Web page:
An amazing friend recently asked me, “What does it FEEL like to have cancer growing inside you?”
I’ve had lots of time to think about my answer. The best I can come up with is that it feels distracting. It is always there, even when you’re pretending it’s not. It has the opposite effect of pregnancy, which is driven by a constant feeling of optimism and hope. When you tell people you’re pregnant, they smile. When you tell people you have Cancer, they frown (it’s a downer, no doubt).
I sometimes find myself wondering if people can tell, as if I’m emblazoned with a scarlet “C”. Do I wreak of Cancer? Can people sense it? Does my dog sense it? It feels like a deep, dark secret, and secrets take energy whether you’re conscious of them or not.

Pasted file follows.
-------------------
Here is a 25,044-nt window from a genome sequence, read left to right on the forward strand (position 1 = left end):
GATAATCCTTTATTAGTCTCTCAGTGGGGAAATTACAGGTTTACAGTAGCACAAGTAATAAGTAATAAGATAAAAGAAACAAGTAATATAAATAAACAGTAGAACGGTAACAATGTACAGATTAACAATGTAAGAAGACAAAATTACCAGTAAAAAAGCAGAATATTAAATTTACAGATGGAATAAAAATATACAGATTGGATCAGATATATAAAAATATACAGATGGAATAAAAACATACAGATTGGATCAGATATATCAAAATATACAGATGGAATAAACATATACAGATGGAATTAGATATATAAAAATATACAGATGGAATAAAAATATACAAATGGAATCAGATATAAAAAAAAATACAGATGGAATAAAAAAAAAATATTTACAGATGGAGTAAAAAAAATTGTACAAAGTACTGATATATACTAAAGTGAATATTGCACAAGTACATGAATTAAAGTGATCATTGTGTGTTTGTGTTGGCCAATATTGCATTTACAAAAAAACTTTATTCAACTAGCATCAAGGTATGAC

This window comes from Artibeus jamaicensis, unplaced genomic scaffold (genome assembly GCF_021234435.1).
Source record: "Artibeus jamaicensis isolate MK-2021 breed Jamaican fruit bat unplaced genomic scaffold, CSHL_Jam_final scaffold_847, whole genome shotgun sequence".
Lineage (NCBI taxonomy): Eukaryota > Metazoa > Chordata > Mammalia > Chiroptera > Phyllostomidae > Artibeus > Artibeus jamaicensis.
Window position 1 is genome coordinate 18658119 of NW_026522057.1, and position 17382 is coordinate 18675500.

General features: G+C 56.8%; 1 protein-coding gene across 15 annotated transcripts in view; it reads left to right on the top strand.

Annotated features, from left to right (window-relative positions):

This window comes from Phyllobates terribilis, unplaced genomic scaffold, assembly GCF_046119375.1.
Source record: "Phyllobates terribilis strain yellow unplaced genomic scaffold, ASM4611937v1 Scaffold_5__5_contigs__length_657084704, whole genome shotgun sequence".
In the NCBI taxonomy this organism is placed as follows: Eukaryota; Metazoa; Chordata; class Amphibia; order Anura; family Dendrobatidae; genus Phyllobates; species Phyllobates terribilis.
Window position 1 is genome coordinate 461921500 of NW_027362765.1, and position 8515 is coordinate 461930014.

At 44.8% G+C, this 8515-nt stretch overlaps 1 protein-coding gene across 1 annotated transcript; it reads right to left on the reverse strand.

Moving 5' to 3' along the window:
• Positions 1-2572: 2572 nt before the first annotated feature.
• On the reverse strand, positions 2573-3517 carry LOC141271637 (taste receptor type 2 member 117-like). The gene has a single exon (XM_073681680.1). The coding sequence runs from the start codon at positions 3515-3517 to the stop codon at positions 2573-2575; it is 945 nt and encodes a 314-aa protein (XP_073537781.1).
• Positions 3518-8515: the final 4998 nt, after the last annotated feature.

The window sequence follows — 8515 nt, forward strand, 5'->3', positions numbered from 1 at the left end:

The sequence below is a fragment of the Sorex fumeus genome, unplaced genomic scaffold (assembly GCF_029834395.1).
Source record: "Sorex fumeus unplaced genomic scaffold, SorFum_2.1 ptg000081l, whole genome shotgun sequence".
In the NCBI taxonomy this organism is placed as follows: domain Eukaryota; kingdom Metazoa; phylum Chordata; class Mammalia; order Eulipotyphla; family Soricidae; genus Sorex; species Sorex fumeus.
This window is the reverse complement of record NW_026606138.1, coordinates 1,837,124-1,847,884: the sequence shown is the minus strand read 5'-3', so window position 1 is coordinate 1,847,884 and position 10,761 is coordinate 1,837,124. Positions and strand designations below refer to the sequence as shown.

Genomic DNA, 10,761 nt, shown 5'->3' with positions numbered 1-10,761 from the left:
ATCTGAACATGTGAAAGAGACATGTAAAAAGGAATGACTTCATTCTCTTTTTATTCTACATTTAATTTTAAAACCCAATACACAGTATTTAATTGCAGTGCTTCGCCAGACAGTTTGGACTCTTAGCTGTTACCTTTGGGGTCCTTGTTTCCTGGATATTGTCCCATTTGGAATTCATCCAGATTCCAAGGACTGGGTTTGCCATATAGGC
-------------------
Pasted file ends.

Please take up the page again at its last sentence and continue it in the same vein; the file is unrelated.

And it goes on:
And while it’s always there, sucking away energy and mental acuity, it also demands seemingly endless questions. Am I going to be OK? What will I have to go through? What questions should I be asking? What treatments should I undertake? Is it OK if I X,Y, Z? Should I live it up now or wait and see what happens (do I really want to let myself go now and then be Cancer-free for 50 years?).
So in many ways, though the surgery and its aftermath will be grueling, I’m looking forward to finally be doing something (other than sitting in waiting and exam rooms) to be better – to have a brighter future and to feel whole again.